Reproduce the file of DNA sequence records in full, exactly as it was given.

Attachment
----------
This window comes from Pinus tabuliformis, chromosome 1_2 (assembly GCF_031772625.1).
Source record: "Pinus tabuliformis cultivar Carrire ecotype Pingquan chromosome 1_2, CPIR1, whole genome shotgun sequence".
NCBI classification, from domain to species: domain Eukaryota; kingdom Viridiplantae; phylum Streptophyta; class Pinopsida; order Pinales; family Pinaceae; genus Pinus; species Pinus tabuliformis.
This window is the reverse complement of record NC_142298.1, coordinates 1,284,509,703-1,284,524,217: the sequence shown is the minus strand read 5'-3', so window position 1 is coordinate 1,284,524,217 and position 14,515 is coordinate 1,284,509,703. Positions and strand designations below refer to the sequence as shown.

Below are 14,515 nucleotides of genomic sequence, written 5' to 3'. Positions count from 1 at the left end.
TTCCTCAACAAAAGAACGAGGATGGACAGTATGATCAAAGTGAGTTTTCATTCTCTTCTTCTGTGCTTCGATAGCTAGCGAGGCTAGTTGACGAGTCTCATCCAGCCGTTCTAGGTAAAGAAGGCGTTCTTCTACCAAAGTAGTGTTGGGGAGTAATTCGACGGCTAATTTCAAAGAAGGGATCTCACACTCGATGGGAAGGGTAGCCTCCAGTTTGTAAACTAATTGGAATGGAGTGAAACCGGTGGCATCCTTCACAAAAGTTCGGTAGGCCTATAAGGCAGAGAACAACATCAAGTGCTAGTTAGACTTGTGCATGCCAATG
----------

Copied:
This window comes from Pinus tabuliformis, chromosome 1_2 (assembly GCF_031772625.1).
Source record: "Pinus tabuliformis cultivar Carrire ecotype Pingquan chromosome 1_2, CPIR1, whole genome shotgun sequence".
NCBI classification, from domain to species: domain Eukaryota; kingdom Viridiplantae; phylum Streptophyta; class Pinopsida; order Pinales; family Pinaceae; genus Pinus; species Pinus tabuliformis.
This window is the reverse complement of record NC_142298.1, coordinates 1,284,509,703-1,284,524,217: the sequence shown is the minus strand read 5'-3', so window position 1 is coordinate 1,284,524,217 and position 14,515 is coordinate 1,284,509,703. Positions and strand designations below refer to the sequence as shown.

Below are 14,515 nucleotides of genomic sequence, written 5' to 3'. Positions count from 1 at the left end.
TTCCTCAACAAAAGAACGAGGATGGACAGTATGATCAAAGTGAGTTTTCATTCTCTTCTTCTGTGCTTCGATAGCTAGCGAGGCTAGTTGACGAGTCTCATCCAGCCGTTCTAGGTAAAGAAGGCGTTCTTCTACCAAAGTAGTGTTGGGGAGTAATTCGACGGCTAATTTCAAAGAAGGGATCTCACACTCGATGGGAAGGGTAGCCTCCAGTTTGTAAACTAATTGGAATGGAGTGAAACCGGTGGCATCCTTCACAAAAGTTCGGTAGGCCTATAAGGCAGAGAACAACATCAAGTGCTAGTTAGACTTGTGCATGCCAATG